Organizations and social movements in Bahia publish letter denouncing increased violence in the state

On the morning of 11 December, 62 civil society organizations jointly issued an Open Letter in protest against the rise in violence against the black population in both the urban and rural parts of the state. The initiative, which brought together organizations that advocate for human rights and religious groups, aims to put pressure on the authorities to take concrete action in response to the escalating police repression in Bahia. It also highlights the state’s negligence in failing to protect rural communities such as encampments, settlements, indigenous territories, quilombos, and pasture and grazer communities.

On the 10 December, International Human Rights Day, demonstrators tied a banner between two boats sailing from Porto da Barra to Barra Lighthouse, one of Salvador’s main tourist spots, highlighting their manifesto with the phrase: ‘Bahia is the state that kills the most black people. #LivingIsARight.’ Throughout December, further protests will take place in the state capital.

Salvador’s black territories in the city centre and its peripheries, as well as a number of cities in the Bahian countryside, have witnessed an intensification of armed confrontations involving power struggles and territorial disputes, some between rival criminal gangs and others involving the repressive forces of the state.

Added to the historic social inequality in Bahia and Brazil, which has deepened in our racist, patriarchal, and neoliberal capitalist society, violence has an increased impact, due to the heavy militarization of local criminal groups in alliance with criminal gangs from the Southeast, resulting in forced evictions and even the use of residents as hostages.

We know that confronting this issue is a challenge, but we cannot water down this debate and normalize the notion that the only solution is state repression within these territories and communities. What we have observed is an operational model with the characteristics of a war, generating panic and death in black communities.

Perpetuating this war is not restricted to this public security model, but also to a series of genocidal policies, ranging from the physical elimination of bodies to the breakdown of black territories through the denial of the right to dignified housing, health, education, quality public transport, work, income and similar.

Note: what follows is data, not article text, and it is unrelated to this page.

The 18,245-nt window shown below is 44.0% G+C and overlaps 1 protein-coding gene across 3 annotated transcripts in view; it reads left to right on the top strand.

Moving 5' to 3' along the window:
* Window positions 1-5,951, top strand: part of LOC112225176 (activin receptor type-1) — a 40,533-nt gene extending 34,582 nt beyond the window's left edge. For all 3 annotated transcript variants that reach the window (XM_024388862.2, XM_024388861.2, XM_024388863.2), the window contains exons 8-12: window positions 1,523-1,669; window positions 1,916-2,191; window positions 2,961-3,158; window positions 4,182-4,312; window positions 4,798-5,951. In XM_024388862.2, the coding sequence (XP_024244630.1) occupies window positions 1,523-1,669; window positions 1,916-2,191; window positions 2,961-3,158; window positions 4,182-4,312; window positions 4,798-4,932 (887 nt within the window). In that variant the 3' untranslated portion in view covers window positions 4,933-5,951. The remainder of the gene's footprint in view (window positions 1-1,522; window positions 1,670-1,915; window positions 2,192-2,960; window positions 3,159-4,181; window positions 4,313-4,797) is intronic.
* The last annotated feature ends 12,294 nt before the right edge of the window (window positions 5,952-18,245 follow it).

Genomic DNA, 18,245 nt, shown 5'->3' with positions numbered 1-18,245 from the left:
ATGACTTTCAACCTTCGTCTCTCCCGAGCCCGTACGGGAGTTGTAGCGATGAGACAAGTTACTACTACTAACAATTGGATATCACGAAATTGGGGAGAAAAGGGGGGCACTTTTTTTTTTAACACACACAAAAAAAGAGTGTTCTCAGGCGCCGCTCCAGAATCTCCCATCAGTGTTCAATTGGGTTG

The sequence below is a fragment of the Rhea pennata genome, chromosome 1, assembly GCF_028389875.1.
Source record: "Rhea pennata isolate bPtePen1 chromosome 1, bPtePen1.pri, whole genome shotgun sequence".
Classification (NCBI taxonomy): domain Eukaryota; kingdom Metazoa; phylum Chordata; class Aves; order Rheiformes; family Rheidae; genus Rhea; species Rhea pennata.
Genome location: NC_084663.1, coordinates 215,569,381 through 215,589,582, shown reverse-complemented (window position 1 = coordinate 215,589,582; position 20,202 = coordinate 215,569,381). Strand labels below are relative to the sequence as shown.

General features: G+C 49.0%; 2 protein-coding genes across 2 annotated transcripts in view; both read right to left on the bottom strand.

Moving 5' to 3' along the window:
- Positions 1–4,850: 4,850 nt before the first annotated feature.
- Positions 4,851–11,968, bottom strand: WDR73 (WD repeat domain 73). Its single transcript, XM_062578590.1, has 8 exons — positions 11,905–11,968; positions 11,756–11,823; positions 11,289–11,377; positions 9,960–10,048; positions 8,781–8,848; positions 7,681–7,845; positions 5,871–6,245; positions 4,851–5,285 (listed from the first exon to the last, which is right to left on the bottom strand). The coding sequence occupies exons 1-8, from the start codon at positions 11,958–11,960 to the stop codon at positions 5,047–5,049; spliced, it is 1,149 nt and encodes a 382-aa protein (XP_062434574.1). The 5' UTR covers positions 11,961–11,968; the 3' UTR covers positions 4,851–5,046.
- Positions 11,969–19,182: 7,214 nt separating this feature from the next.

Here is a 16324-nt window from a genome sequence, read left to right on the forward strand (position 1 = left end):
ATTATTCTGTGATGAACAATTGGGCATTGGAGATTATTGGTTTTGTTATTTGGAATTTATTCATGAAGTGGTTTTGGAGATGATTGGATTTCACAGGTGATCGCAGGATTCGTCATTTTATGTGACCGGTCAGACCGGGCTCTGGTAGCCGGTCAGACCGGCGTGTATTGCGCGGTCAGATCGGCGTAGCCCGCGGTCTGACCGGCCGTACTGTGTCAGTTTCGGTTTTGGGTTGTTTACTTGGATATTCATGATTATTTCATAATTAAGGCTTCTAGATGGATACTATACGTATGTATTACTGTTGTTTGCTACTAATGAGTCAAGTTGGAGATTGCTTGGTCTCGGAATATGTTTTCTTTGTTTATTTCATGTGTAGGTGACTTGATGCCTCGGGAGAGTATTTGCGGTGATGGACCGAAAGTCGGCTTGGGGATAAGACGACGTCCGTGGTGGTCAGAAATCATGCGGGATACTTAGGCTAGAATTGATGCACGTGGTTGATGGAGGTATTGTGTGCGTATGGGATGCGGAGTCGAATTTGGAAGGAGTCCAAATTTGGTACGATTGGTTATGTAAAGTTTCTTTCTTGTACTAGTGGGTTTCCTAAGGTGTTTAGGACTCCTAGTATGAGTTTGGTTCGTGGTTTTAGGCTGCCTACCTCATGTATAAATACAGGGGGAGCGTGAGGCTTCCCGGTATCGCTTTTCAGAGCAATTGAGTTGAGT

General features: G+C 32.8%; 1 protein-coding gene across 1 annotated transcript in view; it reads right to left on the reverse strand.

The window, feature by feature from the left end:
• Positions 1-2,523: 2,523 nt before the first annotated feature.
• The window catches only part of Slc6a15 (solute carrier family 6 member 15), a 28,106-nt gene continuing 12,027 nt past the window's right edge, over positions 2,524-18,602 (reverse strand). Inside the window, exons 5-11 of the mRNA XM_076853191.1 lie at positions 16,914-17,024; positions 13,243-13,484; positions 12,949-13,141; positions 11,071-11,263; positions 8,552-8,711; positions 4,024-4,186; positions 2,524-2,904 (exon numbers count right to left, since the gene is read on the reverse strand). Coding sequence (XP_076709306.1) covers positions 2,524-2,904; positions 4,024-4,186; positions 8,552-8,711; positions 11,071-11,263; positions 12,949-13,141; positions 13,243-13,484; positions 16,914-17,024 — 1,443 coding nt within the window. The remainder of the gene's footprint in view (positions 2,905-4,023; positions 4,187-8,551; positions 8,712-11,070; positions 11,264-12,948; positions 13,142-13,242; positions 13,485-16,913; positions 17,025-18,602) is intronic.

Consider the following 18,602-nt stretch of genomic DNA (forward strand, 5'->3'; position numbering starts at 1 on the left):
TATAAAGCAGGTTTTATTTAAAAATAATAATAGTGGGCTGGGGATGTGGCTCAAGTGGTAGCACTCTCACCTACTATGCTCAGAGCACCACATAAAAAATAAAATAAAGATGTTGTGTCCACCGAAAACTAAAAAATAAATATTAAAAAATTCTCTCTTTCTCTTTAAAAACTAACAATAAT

The alleged reason for the increased violence in these neighbourhoods is the fight against crime, the militarization of communities by gangs, and more generally, the so-called ‘war on drugs’ and drug trafficking. If drugs are present in all areas, including in middle and upper-class neighbourhoods, why is it only black territories that are the targets of these repressive operations, which, between January and November 2023, resulted in 380 deaths?

This increased repression is not restricted to urban areas. In rural communities, violence has intensified through rural militias and hired gunmen, principally in traditional territories (quilombos, pasture and grazer communities, indigenous communities, fishing and shellfish picker communities, etc.), where the agricultural frontier is advancing. In these areas, violence generally occurs because of state negligence of land regularization, even where there are strong indications of the grabbing of vacant land. Deaths and rights violations continue, affecting families that, for generations, have lived in in these territories, increasingly sought after by agribusiness, mining, property speculation and large-scale enterprises.

This ineffective and inefficient security policy does not reduce crime rates – the population’s sense of insecurity is only increasing. The results have been more armed confrontations with the loss of black lives, damages to the economies of grassroots neighbourhoods, psychological distress, despair and panic in the communities, especially for mothers who have lost or fear losing their children.

In 2022, according to the Brazilian Yearbook on Public Security (Anuário Brasileiro de Segurança Pública) (2023), Bahia ranked first in police lethality, accounting for 22.77% of the national total.  As noted in the study ‘Targeted Skin: the colour the police erase,’ only one victim of the 299 people killed by the police was white. For how much longer will racism continue to prevail in ‘public security’ practices?

The Brazilian state cannot rely on violence as a public security strategy, and neglect grassroots demands and the need for historical reparations. The fundamental conditions to enable these territories and peoples to be integrated into citizenship arenas include: the universalization of quality public education; the recognition, demarcation, and regularization of peasant, indigenous, quilombola and extractivist territories; effective health and psychosocial care, suitable for each group’s needs; technical and professional training, and widespread credit incentives for the community and social economy; and recreational and cultural facilities, supporting production and valuing local initiatives.

At the end of this year, as we experience more intense solidarity, we call on society to understand the urgent need to support this agenda. Apart from holding the state accountable, how can we demonstrate solidarity with the families and communities suffering the consequences of this war?